The E-Regulator: Ujam v General Medical Council [2012] EWHC 580 (Admin)

13 March 2012

This case was an appeal by Dr Ujam against the direction of a Fitness to Practise Panel (‘the Panel’) that he be suspended from the Register for 6 months, after a finding that his fitness to practise was impaired.

Dr Ujam admitted and the Panel found proved a number of charges. Charges 1 and 2 related to the fact that between August 2007 and November 2008, whilst on a GP training programme at the Chesterfield Royal Hospital NHS Foundation Trust, Dr Ujam had failed to disclose to the General Medical Council (GMC) a Criminal Records Bureau (CRB) certificate that he had received in February 2007 which contained details of an allegation of sexual assault that had been made against him in 2003. It was further alleged that this was misleading.

Charge 3 related to the period between August to October 2007 whilst Dr Ujam was working at the Moss Valley Medical Practice. It was said that he made numerous private telephone calls from the practice phone to various Nigerian telephone numbers and that on 14 November 2007, when he had attended a meeting with his supervisor to discuss these calls, he had become confrontational and shouted at her. It was further alleged that this behaviour was intimidating.

Charges 4, 6 and 7 related to Dr Ujam’s conduct towards two female doctors who also worked at the Chesterfield Royal Hospital, which Mr Justice Eady stated was fairly summarised as ‘sexual harassment’. Amongst other behaviour it was said that he made inappropriate comments, discussed personal matters and sent personal text messages.  Charge 8 alleged that Dr Ujam had displayed similar behaviour to a nurse, requesting her phone number and winking at her. It was alleged that his actions in relation to the female colleagues were both inappropriate and sexually motivated.

A number of arguments were advanced on behalf of Dr Ujam. It was clear that where there were many issues of fact in dispute the Panel had preferred the evidence of the various complainants over that of Dr Ujam. It was, however, contended on behalf of Dr Ujam that the passage relating to the credibility of the complainants within the determination was too general; it was submitted that even if Dr Ujam was the less impressive witness, it did not necessarily follow that the transgressions meant that his fitness to practice was impaired. Essentially, it was argued that the Panel, having come to a general conclusion as to the reliability of the witnesses, improperly and mechanistically used this as a basis for going on to make further adverse findings on impairment.

It was further argued that the ‘telephone incident’ was simply a misunderstanding.

The primary complaint was that too much significance was put on what Dr Ujam characterised as relatively minor transgressions which did not amount to serious misconduct, such to impair his fitness to practice; the particulars in relation to the female colleagues had been blown out of proportion. 

The learned Judge found that there was ‘no convincing evidence that the Panel did allow its view on credibility (or the Appellant’s accuracy as a historian) to prejudice the separate task of judging impairment of fitness to practise’. He went on to note that there is an element of overlap, specifically when considering insight or lack thereof.  He stated that ‘if the panel was of the view that he presented himself as being somewhat insensitive to the effect of his behaviour on other people, it might take the view, legitimately, that such an attitude would be relevant also to the issues of impairment and if relevant, sanctions’.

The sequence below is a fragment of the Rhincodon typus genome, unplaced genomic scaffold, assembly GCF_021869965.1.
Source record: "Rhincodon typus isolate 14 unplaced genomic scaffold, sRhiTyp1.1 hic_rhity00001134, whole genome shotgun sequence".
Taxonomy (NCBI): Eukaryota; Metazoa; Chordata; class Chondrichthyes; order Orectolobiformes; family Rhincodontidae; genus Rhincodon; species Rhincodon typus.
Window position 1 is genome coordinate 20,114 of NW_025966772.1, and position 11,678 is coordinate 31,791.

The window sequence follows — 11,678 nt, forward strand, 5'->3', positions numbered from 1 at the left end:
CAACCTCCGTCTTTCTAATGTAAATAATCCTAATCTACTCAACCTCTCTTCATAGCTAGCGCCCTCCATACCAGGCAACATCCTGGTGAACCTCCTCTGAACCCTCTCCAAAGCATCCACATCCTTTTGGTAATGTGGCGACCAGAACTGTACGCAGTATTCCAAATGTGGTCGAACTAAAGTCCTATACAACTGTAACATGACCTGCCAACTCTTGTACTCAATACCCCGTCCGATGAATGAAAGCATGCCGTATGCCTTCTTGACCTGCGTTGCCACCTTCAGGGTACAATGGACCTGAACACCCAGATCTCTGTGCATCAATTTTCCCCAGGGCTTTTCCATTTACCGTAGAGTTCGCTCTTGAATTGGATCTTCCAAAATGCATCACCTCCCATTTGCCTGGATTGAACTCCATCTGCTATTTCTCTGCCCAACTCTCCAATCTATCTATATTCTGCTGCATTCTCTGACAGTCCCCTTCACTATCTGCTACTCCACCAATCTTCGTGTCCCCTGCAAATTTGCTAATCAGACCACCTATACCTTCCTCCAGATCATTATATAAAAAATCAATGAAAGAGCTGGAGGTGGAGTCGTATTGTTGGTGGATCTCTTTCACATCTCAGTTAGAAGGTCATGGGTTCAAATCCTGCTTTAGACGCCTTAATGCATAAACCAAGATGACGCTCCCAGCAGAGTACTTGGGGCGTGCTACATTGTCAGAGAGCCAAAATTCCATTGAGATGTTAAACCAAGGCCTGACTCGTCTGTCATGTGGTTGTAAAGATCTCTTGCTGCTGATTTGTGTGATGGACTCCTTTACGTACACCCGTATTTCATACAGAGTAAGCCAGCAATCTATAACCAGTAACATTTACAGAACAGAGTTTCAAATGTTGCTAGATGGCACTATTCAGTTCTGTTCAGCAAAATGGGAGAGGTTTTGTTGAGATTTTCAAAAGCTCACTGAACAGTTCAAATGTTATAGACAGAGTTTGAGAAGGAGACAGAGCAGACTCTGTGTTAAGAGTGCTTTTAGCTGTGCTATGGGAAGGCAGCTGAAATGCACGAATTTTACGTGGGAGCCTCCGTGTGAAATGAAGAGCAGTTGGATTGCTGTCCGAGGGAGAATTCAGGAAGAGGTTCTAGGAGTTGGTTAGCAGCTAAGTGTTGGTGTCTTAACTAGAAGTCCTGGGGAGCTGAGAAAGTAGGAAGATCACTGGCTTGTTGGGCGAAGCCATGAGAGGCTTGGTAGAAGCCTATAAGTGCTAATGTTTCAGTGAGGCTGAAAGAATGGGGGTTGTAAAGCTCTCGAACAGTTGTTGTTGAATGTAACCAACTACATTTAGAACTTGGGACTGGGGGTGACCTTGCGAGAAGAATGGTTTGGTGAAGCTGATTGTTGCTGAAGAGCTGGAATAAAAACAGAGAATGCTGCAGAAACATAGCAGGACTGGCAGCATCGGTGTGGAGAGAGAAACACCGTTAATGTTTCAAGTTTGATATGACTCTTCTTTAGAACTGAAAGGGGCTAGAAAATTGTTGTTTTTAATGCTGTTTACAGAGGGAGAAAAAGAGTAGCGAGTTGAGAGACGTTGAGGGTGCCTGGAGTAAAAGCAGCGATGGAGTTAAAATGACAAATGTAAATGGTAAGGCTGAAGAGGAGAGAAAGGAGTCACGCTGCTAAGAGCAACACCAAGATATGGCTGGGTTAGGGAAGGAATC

The learned Judge accepted that the ‘telephone’ incident, taken by itself, would probably not give rise to a concern over impairment, however, he noted that it had been taken into account by the Panel as part of an overall picture. 

After outlining in full the extent of the inappropriate behaviour, highlighting that some of it had been conducted after Dr Ujam had been warned about his behaviour, the learned Judge found ‘no possible basis for ruling that the Panel’s assessment of the Appellant’s misconduct as having been serious and such as to bring the profession into disrepute was wrong’. He stated that ‘it is plainly undesirable that a doctor’s concentration should be impaired by harassment of this kind when she is supposed to be focussing on patient care’.

The Judge noted that it was not surprising that the Panel should have commented on Dr Ujam’s lack of insight – a conclusion which he stated was reinforced by his dismissively characterising the behaviour in the submissions for appeal as simply ‘attempts to chat up work colleagues’.  

Whilst there must be clear and distinct stages in proceedings such as these, there is an element of overlap when considering insight or lack of it.  If a Panel consider that a Registrant presents as someone who is insensitive to their behaviour and its effects, it can legitimately take the view that such an attitude would be relevant to both impairment and to sanction if necessary.

Sarah Harris

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